BBC Newsround and My Life mark a year since Russian invasion in Ukraine with two new specials

BBC Newsround will release a special on 22 February called ‘Ukraine: The Children’s Story’ to mark a year since Russian forces invaded Ukraine. Critically acclaimed documentary My Life released a similar special on 15 February. 

Ukraine: The Children’s Story – A Newsround Special and My Life: Ukraine, My Home go beyond accounts of the war itself and hear how this unique period in history has impacted many children’s views on the world and their futures. 

When Russia invaded Ukraine on February 24 2022, many lives were overturned. Told through the lived experiences and perspectives of children across Ukraine, the specials dig deeper into their understanding of a world turned upside down and explores where they get their hope, drive and resilience from. 

Since the war began, BBC Newsround has played a crucial role in making the news of the conflict accessible and continually educating and reassuring its young audience, as well as pointing to advice if they’re upset about the ongoing war. The Newsround team travelled to northern Ukraine, to film first-hand accounts of war from Ukrainian children’s perspective. 

In a half-hour documentary, Newsround presenter Ricky Boleto speaks to children whose homes were invaded, follows children using dog therapy to cope with the trauma of war and witnesses a class having to take shelter during an air raid alarm.  

The special blends documentary, journalistic styles with unique animated sequences. Produced and directed by Lauren Parker, and filmed by Brijesh Patel, it is available on CBBC and BBC iPlayer from 22nd February 2023.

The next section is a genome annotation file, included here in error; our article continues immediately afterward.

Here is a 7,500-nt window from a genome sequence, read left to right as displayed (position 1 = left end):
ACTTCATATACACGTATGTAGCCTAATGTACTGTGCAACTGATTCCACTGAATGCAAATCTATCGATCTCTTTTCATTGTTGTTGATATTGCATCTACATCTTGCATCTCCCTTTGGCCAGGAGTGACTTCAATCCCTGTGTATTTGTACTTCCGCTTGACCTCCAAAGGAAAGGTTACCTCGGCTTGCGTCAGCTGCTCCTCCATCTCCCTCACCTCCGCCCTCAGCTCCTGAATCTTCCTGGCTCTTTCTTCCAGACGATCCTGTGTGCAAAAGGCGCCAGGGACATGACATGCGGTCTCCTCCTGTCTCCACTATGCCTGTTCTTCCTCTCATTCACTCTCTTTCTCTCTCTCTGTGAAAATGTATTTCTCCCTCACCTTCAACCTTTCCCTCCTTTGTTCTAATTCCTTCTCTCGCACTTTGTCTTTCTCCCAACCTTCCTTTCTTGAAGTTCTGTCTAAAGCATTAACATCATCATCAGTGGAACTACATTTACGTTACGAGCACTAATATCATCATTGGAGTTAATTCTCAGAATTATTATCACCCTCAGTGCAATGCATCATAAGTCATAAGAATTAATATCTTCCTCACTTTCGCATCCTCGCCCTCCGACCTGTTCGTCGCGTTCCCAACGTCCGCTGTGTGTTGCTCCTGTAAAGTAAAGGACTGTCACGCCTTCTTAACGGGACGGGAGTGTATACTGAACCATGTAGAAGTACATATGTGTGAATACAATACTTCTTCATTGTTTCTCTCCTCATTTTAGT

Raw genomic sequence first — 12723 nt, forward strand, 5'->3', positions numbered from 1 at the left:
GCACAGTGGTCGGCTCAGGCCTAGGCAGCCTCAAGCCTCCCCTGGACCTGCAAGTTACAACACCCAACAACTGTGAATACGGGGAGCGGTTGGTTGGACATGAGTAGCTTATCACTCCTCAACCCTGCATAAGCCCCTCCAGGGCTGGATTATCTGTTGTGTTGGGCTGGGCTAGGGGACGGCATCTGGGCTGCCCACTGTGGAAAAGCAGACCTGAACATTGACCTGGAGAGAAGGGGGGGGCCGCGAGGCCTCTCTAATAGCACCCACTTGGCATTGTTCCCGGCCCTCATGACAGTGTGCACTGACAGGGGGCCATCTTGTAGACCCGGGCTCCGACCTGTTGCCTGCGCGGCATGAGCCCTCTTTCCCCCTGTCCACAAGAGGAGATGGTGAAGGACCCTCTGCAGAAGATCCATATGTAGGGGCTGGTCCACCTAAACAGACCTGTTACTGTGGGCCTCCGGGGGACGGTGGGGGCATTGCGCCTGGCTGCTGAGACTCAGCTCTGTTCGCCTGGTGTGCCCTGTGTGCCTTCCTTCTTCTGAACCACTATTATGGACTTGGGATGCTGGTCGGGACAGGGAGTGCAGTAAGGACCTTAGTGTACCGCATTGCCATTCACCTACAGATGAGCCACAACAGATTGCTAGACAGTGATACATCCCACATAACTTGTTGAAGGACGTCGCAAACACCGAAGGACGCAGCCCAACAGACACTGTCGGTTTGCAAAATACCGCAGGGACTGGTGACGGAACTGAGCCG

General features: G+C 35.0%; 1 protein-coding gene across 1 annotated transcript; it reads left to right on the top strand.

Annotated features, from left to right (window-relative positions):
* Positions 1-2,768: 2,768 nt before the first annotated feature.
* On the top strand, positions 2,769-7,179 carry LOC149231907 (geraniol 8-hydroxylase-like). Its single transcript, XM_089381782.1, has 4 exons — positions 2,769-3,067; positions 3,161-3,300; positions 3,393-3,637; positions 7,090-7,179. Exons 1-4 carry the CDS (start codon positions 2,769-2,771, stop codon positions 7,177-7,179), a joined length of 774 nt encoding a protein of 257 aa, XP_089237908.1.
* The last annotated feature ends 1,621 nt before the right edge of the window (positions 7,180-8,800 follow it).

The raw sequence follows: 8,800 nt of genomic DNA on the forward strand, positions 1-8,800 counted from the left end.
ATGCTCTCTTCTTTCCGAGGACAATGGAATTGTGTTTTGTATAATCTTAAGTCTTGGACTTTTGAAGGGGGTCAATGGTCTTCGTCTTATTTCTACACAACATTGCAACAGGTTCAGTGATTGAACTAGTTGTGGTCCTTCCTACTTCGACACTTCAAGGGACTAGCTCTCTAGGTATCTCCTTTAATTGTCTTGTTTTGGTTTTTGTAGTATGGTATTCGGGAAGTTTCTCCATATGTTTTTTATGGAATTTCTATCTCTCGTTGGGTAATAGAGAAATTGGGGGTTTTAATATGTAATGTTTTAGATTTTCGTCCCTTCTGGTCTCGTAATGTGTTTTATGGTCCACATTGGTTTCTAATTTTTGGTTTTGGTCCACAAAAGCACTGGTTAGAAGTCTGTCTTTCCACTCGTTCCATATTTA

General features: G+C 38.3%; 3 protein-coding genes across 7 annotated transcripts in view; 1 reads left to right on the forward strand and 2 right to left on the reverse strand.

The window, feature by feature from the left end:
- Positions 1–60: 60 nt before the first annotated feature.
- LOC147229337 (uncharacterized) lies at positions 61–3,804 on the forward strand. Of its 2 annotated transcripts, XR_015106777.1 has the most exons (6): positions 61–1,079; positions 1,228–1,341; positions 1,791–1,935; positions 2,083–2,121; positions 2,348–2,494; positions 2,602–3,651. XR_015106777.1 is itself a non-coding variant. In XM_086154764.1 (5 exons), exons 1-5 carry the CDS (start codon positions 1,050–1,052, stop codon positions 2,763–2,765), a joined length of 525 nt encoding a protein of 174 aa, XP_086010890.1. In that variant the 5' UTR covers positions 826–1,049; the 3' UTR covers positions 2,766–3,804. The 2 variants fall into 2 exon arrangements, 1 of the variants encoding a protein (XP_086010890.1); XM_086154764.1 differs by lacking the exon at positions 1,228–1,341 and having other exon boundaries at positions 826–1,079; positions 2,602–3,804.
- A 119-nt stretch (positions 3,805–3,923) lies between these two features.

Editor of Newsround, Lewis James said: “Newsround’s purpose is to be a trusted, credible source to help children understand the world around them. When the war in Ukraine began, we knew it was important to inform and reassure children on an incredibly difficult and complex moment in history. 

“The Newsround team met so many Ukrainian children who have shown great resilience, despite the adversity they face daily. These first-hand accounts offer a deeper understanding of the ongoing conflict for children, parents and teachers at home.” 

The Russian invasion has triggered Europe’s largest refugee crisis since World War II, with over 5 million Ukrainians leaving the country, and over 2.5 million children internally displaced*.  

My Life: Ukraine, My Home is a timely film that follows five different stories, from five different children caught up in the ripples of the war, having to escape and adapt to new worlds.  

My Life follows the lives of children with incredible stories to tell. Produced by Tamsin Summers, these remarkable stories of Anna, Sofiia, Sacha, Lera and Maria show what happens when children are forced to live with decisions made by adults – decisions which will change their young lives forever.  

The film shows how these children show enormous resilience and find themselves able to adapt and change. They cannot understand why their lives must be uprooted and their country attacked, but even during the most unsettling times, they remain positive about their futures.   

The film is scored by one of Ukraine’s leading musicians, Evgeny Khmara, who invited an orchestra of voluntary musicians and an adult and childrens’ choir to come together to record his original music score. My Life: Ukraine, My Home is available on CBBC and iPlayer now. 

Commissioning editor of the My Life series, Kez Margie said: “We have heard many stories from the war in Ukraine since it started a year ago, but usually from adults.  In this moving My Life film we hear it all from a child’s perspective.   

Anna, Sofiia, Sacha, Lera and Maria have had to be incredibly brave in the face of the trauma that has been forced upon them and it’s been a privilege to follow their journeys as they have to leave everything they know behind.  

“We are also very grateful to leading Ukrainian composer Euvgny Khmara, whose poignant score perfectly accompanies the heart breaking yet hopeful stories we follow. He worked out of Kyiv and recorded the final piece with a children’s choir.” 

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